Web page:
Dublin’s mistletoe is thriving, spreading faster than it used to, but much of it is rather too high to harvest conventionally. Today’s Irish Times reports on the recent cull/harvest at Glasnevin Botanic Gardens, where the plant has been spreading slowly amongst a variety of host trees since being introduced in the 19th century.
Until recently the spread has been slow, which is normal for mistletoe outside its usual range. But in the last few years it seems to have started moving from tree to tree more rapidly – for reasons that aren’t clear. Similar increased spread has been noted in other isolated mistletoe populations recently too (incl Hampshire, Essex, Surrey and Cambridge) – there’s a summary of all of this in my recent review in British Wildlife (23:1 Oct 2011; 23-31) where possible causes – climate change, changes in bird vectors (e.g. overwintering Blackcaps) are discussed.
In Glasnevin, Dublin, they’re taking the opportunity to manage some of the excess, which can ultimately damage or even kill the host tree if left alone. And they’re auctioning off the arisings for Christmas decorations, with proceeds going to charity. But, as the picture shows, they’ve got to go up rather high to reach some of it.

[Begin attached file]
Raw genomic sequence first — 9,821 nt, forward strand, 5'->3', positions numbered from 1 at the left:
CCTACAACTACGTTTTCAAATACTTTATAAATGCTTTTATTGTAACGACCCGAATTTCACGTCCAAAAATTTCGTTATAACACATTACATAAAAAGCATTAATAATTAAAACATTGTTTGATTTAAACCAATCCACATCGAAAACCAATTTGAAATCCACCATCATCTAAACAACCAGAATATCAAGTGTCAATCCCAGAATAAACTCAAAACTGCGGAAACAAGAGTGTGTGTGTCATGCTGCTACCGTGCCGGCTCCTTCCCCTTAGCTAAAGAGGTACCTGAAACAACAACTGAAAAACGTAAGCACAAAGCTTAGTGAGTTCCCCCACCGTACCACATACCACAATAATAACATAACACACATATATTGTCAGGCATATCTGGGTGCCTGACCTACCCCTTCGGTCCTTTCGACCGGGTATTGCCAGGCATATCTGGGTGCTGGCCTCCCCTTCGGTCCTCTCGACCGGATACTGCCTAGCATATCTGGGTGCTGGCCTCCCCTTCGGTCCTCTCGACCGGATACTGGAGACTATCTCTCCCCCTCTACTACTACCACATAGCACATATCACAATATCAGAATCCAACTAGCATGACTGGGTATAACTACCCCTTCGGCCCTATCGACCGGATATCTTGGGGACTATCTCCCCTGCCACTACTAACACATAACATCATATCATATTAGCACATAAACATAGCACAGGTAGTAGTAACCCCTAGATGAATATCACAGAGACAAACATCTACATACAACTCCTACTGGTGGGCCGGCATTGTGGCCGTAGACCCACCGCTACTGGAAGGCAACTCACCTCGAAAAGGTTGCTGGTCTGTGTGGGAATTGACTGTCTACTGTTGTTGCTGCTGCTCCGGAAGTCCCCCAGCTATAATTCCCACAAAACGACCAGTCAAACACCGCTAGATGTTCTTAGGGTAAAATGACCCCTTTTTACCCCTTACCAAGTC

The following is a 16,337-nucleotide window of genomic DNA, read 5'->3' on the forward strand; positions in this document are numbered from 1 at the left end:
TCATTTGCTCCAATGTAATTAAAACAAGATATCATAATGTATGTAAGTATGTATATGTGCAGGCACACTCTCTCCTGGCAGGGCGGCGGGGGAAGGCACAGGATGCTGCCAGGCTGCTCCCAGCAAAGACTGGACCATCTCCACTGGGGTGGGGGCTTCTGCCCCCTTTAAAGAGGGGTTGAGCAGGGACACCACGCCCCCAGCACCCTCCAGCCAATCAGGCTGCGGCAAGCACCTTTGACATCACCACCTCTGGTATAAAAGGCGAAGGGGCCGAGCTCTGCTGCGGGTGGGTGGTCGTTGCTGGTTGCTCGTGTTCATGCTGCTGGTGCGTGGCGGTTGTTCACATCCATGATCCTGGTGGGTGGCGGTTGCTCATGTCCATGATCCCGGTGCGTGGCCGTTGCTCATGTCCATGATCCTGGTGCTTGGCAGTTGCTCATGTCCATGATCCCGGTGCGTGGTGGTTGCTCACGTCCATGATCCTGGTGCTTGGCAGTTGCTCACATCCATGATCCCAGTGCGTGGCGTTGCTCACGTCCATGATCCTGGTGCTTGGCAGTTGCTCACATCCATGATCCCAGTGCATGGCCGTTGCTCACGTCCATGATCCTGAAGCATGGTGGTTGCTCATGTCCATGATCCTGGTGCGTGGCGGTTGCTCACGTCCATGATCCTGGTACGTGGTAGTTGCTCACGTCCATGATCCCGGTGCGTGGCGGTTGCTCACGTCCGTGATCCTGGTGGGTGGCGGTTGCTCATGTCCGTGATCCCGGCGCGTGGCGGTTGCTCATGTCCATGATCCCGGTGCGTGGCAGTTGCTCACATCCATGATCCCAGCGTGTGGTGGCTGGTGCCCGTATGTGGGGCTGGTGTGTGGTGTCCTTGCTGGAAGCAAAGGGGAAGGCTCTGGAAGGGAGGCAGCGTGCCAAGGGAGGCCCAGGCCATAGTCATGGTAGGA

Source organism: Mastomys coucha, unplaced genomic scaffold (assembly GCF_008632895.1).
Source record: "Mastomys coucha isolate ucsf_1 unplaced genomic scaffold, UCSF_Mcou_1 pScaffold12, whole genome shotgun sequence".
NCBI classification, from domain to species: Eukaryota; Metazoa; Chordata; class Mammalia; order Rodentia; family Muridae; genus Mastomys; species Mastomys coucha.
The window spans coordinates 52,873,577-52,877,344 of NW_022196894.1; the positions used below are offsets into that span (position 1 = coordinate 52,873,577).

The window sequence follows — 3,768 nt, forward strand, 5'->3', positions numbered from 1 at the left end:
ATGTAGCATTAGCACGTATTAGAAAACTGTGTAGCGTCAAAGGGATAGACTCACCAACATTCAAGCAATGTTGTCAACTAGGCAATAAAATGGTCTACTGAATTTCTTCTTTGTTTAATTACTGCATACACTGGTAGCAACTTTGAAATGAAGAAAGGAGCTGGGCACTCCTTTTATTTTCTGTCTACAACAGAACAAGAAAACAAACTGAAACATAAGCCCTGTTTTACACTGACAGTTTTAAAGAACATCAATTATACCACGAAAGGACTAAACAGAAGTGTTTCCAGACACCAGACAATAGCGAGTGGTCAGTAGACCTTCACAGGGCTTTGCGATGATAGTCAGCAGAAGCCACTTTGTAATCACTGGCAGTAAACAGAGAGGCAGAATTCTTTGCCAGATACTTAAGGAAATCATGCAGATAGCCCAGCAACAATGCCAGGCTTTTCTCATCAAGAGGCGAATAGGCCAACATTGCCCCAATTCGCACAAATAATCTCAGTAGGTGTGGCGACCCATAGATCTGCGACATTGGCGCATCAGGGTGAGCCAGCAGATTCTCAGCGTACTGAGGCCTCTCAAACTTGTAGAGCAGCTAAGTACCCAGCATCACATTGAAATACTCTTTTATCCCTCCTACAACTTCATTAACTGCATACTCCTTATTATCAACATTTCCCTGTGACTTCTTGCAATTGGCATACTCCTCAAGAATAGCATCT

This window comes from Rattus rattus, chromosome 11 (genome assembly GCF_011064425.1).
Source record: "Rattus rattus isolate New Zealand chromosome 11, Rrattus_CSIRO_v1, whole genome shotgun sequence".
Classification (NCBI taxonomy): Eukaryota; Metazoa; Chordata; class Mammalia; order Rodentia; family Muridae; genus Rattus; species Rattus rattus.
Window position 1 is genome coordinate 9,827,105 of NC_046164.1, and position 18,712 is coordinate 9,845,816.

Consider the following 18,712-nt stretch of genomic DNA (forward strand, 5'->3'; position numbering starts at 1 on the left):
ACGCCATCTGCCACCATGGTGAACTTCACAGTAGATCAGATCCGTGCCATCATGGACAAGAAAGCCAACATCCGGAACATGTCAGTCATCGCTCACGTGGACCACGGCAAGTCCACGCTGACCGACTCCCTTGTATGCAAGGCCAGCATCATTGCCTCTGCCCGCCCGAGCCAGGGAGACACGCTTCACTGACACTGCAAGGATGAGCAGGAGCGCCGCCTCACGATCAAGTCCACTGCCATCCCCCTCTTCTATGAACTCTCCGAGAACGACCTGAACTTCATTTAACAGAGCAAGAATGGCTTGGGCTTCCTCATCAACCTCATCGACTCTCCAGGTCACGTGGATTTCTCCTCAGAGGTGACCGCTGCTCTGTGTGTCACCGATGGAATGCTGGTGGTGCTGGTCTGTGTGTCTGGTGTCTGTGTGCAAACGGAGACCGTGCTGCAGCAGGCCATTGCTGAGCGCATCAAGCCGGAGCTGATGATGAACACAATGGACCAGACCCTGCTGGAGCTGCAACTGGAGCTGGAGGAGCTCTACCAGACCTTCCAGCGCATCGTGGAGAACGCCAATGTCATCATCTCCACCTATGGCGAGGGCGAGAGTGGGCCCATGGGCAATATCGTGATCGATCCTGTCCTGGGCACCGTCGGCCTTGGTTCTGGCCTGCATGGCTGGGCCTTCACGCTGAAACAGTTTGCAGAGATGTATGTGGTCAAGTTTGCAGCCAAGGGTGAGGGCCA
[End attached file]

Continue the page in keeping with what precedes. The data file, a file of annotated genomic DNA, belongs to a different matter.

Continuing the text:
This is, overall, a really good example of integrated mistletoe management – and is something we need to see more of for mistletoe on fruit trees in the mistletoe heartlands of Worcestershire, Herefordshire, Gloucestershire and Somerset.
But not every landowner can be as organised as a Botanic Garden – many manage their mistletoe rather more randomly, if at all. If you own land with mistletoe on fruit trees the Mistletoe League Project would like to hear how you do, or don’t, manage it. Go to www.british.mistletoe.org.uk to take part.